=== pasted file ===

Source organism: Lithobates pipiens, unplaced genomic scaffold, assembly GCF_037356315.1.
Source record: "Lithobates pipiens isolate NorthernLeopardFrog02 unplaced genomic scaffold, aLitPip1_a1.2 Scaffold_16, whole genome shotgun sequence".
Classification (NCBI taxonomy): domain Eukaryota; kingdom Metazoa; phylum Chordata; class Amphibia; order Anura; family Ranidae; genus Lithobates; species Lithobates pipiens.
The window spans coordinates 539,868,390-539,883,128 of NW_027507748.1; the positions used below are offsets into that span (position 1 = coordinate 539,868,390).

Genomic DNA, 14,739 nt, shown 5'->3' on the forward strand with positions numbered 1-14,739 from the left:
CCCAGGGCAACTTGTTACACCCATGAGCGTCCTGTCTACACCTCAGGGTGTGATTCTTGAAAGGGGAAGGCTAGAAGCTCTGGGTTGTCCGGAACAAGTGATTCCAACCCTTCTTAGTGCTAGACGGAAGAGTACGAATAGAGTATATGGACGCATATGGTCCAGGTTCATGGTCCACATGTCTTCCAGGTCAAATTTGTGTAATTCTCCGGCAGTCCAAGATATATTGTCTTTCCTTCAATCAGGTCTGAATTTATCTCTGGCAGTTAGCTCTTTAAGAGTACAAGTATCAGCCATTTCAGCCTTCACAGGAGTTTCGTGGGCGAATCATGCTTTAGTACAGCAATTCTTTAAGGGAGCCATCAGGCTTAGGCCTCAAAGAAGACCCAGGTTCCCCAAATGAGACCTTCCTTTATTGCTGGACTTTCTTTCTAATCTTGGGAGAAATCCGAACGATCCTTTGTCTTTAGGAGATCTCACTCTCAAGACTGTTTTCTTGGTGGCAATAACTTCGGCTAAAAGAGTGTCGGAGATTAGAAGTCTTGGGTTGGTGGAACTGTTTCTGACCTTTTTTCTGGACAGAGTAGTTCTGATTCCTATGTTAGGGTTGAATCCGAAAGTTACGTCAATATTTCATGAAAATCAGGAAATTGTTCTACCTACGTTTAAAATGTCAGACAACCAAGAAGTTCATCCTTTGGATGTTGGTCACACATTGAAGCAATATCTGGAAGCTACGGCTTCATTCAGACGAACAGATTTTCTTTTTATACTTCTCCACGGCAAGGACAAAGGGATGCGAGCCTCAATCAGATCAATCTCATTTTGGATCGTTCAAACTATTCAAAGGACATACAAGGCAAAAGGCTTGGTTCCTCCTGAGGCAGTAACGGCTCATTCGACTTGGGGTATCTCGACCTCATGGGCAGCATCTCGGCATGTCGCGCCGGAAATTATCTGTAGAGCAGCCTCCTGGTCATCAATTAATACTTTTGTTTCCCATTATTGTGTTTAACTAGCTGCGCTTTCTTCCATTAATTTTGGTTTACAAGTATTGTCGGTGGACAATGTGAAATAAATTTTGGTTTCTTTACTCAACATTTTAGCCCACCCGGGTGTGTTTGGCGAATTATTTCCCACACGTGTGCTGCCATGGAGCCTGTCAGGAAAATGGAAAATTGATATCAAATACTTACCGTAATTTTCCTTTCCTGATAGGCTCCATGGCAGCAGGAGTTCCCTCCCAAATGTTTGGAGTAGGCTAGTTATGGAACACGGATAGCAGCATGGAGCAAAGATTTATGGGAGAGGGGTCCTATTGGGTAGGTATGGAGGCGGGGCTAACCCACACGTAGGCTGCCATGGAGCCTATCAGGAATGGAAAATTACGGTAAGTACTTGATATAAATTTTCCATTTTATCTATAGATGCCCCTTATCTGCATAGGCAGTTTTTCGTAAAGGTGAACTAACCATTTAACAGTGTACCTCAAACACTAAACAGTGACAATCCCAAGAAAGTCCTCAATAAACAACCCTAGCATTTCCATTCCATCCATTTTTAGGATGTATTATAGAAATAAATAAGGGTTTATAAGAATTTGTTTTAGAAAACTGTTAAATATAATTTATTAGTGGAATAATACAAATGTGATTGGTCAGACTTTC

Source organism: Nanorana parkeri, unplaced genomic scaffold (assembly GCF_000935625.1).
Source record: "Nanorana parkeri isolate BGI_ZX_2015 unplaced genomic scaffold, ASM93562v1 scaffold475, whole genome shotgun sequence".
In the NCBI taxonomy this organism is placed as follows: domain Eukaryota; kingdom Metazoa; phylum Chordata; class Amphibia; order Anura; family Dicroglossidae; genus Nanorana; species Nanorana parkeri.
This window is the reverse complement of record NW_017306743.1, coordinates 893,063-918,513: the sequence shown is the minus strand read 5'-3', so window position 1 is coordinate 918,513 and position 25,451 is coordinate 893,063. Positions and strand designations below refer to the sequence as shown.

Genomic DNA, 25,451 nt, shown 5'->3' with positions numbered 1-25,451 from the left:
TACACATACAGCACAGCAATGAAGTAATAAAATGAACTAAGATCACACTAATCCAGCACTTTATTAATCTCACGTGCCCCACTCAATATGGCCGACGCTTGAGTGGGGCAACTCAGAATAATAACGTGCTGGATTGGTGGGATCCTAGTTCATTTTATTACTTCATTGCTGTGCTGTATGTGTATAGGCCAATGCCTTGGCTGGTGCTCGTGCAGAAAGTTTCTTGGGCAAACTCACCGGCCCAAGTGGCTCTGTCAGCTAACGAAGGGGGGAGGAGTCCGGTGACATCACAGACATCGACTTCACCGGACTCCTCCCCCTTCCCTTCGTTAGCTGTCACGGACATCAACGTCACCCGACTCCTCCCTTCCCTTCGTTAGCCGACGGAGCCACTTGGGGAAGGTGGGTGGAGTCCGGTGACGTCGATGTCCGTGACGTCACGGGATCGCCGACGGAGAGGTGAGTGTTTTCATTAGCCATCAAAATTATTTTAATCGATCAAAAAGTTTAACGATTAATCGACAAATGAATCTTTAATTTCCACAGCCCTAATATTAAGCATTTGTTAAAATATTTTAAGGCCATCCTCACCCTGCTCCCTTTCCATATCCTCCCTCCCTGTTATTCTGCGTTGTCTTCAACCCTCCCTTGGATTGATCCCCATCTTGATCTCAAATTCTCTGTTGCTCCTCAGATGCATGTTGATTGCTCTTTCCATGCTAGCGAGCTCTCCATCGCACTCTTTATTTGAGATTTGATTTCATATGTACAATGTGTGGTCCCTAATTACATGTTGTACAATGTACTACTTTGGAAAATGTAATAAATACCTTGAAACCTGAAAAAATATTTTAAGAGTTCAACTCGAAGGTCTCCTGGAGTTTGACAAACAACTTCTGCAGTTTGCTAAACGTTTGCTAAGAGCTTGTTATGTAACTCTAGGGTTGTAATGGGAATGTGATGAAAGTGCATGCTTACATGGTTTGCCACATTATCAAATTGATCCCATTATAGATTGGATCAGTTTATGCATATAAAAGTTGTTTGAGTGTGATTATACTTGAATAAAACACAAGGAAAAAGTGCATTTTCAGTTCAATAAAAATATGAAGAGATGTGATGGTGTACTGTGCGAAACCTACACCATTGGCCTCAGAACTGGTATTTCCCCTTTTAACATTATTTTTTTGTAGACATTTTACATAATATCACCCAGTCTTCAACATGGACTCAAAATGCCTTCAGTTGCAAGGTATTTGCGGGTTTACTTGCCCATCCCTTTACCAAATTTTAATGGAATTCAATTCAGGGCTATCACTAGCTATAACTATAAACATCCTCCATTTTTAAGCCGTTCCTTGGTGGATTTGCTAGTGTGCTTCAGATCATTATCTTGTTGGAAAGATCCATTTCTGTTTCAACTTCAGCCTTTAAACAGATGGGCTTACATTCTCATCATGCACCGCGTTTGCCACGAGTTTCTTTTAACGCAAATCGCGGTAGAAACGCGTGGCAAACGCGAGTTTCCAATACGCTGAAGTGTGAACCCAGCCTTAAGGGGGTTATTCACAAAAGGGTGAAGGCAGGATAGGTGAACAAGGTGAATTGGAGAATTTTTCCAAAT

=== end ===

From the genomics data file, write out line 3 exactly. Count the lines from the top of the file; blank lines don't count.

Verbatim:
Classification (NCBI taxonomy): domain Eukaryota; kingdom Metazoa; phylum Chordata; class Amphibia; order Anura; family Ranidae; genus Lithobates; species Lithobates pipiens.